President Reagan, declaring that he is willing to go "the extra mile" in pursuit of arms control with the Soviet Union, said yesterday that the United States would dismantle a working missile submarine to continue complying with the unratified SALT II treaty he used to describe as "fatally flawed."
Going substantially beyond the course of action senior administration officials had predicted, Reagan said the United States would dismantle a Poseidon nuclear submarine to stay within the missile limits of the treaty rather than dry-dock it.
Secretary of Defense Caspar W. Weinberger, supported by conservatives within and outside the administration, had recommended that Reagan announce the end of American adherence to SALT II because of alleged Soviet violations, administration sources said. Other administration officials had recommended a "gray-area" solution -- putting the Poseidon in dry dock, but reserving the right to reactivate it at any time.
Though Reagan denounced the Soviets for treaty violations and a continuing "unparalleled and unwarranted military buildup," his action yesterday did not require the Soviets to change any specific activity as a condition for continued U.S. observance of the treaty.
In a statement read to reporters by national security affairs adviser Robert C. McFarlane, the president said: " . . . I have decided that the United States will continue to refrain from undercutting existing strategic arms agreements to the extent that the Soviet Union exercises comparable restraint and provided that the Soviet Union actively pursues arms reduction agreements in the currently ongoing nuclear and space talks at Geneva."
Reagan's action contradicted the expectation of administration officials who said last week that they expected him to take the option of dry-docking the 16-missile Poseidon submarine rather than dismantling it as required by SALT II agreements. The treaty was signed by President Jimmy Carter and the late Soviet leader Leonid Brezhnev in 1979 but withdrawn from Senate consideration after the Soviet invasion of Afghanistan. It puts a ceiling of 1,200 on multiple-warhead missiles.
The United States will exceed the ceiling late this summer when the Trident submarine USS Alaska, armed with 24 nuclear missiles, begins sea trials.
Yesterday's decision by Reagan was considered a victory for Secretary of State George P. Shultz and McFarlane. It reflected pressure from the Senate and European allies to stick with SALT II. One source said that British Prime Minister Margaret Thatcher, a firm Reagan friend and ally, sent a "strong communication" to the president urging full compliance.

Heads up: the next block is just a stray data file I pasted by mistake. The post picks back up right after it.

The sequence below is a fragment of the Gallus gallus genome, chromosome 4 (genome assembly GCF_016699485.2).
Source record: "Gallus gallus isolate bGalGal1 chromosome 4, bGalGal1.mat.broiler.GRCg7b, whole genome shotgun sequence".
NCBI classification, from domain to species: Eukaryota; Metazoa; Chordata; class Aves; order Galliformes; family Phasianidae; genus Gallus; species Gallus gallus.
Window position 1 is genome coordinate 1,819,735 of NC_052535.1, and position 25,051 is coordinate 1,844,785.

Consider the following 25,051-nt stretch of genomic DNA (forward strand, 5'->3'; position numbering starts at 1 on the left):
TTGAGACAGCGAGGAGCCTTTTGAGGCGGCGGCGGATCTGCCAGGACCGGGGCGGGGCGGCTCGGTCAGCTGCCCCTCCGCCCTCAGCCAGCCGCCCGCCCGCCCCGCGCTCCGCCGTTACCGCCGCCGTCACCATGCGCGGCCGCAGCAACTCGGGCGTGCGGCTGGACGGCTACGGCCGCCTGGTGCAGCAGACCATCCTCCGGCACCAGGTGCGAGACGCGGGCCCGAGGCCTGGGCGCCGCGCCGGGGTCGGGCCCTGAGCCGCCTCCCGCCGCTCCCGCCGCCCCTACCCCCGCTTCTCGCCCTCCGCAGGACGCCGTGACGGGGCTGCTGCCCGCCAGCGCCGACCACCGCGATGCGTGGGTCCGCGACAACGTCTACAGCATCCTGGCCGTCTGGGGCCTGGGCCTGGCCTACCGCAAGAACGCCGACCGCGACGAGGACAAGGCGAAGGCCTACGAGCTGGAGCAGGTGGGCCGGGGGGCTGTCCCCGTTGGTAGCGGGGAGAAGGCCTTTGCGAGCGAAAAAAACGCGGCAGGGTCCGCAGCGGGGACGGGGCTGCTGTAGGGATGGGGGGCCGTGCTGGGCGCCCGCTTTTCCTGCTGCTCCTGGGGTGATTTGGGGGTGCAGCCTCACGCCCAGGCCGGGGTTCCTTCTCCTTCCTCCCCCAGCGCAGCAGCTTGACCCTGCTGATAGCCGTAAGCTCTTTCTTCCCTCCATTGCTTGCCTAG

"The president was influenced by congressional input and input from the allies," said one administration official, who added that Shultz had emphasized the allies' support for continued SALT adherence in three cables last week from Lisbon, where he was meeting with foreign ministers of the North Atlantic Treaty Organization.
Meanwhile, McFarlane was making a similar point to the president about opinion in the Senate, which last week passed a resolution strongly urging at least modified compliance with SALT II.
Reagan reportedly discussed his general views with McFarlane and White House chief of staff Donald T. Regan en route to Washington after a political speech in Birmingham, Ala., last Thursday. McFarlane then prepared a decision document for the president on Saturday that laid heavy emphasis on the views of the NATO allies relayed to him by Shultz.
The president formally approved the decision that afternoon and sent communications to the allies and Soviet leader Mikhail Gorbachev late Sunday informing them of his course of action. Weinberger, who had advocated that Reagan renounce the treaty because of alleged Soviet violations of it, was told of the general decision about compliance but not formally notified about dismantling of the submarine until yesterday, according to White House sources.
Officials said one reason Reagan decided to dismantle the sub rather than dry-dock it was the Navy's desire to make use of the vessel. "Dismantling," in treaty terms, would allow the submarine to be converted into an attack boat, a carrier for Tomahawk cruise missiles or a training sub.